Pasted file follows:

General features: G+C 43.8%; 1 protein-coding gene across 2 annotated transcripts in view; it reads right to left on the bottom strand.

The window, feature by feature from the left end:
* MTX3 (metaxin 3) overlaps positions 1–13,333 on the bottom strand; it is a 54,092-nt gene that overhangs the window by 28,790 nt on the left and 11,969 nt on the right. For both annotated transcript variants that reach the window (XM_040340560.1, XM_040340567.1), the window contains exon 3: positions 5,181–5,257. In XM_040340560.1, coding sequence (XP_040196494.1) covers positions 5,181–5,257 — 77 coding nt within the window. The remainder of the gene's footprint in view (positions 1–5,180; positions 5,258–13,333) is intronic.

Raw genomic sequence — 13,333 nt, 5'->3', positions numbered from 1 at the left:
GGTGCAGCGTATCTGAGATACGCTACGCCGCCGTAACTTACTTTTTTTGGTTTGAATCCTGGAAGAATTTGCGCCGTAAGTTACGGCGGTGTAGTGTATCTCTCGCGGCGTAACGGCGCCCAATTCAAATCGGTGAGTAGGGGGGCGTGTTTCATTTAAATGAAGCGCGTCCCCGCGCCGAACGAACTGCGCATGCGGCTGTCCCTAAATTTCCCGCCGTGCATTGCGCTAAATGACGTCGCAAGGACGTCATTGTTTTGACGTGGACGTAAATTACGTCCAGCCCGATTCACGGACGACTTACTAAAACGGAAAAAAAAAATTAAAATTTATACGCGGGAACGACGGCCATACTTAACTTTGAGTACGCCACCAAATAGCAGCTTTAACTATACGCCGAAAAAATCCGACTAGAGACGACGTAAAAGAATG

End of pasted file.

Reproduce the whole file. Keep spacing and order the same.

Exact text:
General features: G+C 43.8%; 1 protein-coding gene across 2 annotated transcripts in view; it reads right to left on the bottom strand.

The window, feature by feature from the left end:
* MTX3 (metaxin 3) overlaps positions 1–13,333 on the bottom strand; it is a 54,092-nt gene that overhangs the window by 28,790 nt on the left and 11,969 nt on the right. For both annotated transcript variants that reach the window (XM_040340560.1, XM_040340567.1), the window contains exon 3: positions 5,181–5,257. In XM_040340560.1, coding sequence (XP_040196494.1) covers positions 5,181–5,257 — 77 coding nt within the window. The remainder of the gene's footprint in view (positions 1–5,180; positions 5,258–13,333) is intronic.

Raw genomic sequence — 13,333 nt, 5'->3', positions numbered from 1 at the left:
GGTGCAGCGTATCTGAGATACGCTACGCCGCCGTAACTTACTTTTTTTGGTTTGAATCCTGGAAGAATTTGCGCCGTAAGTTACGGCGGTGTAGTGTATCTCTCGCGGCGTAACGGCGCCCAATTCAAATCGGTGAGTAGGGGGGCGTGTTTCATTTAAATGAAGCGCGTCCCCGCGCCGAACGAACTGCGCATGCGGCTGTCCCTAAATTTCCCGCCGTGCATTGCGCTAAATGACGTCGCAAGGACGTCATTGTTTTGACGTGGACGTAAATTACGTCCAGCCCGATTCACGGACGACTTACTAAAACGGAAAAAAAAAATTAAAATTTATACGCGGGAACGACGGCCATACTTAACTTTGAGTACGCCACCAAATAGCAGCTTTAACTATACGCCGAAAAAATCCGACTAGAGACGACGTAAAAGAATG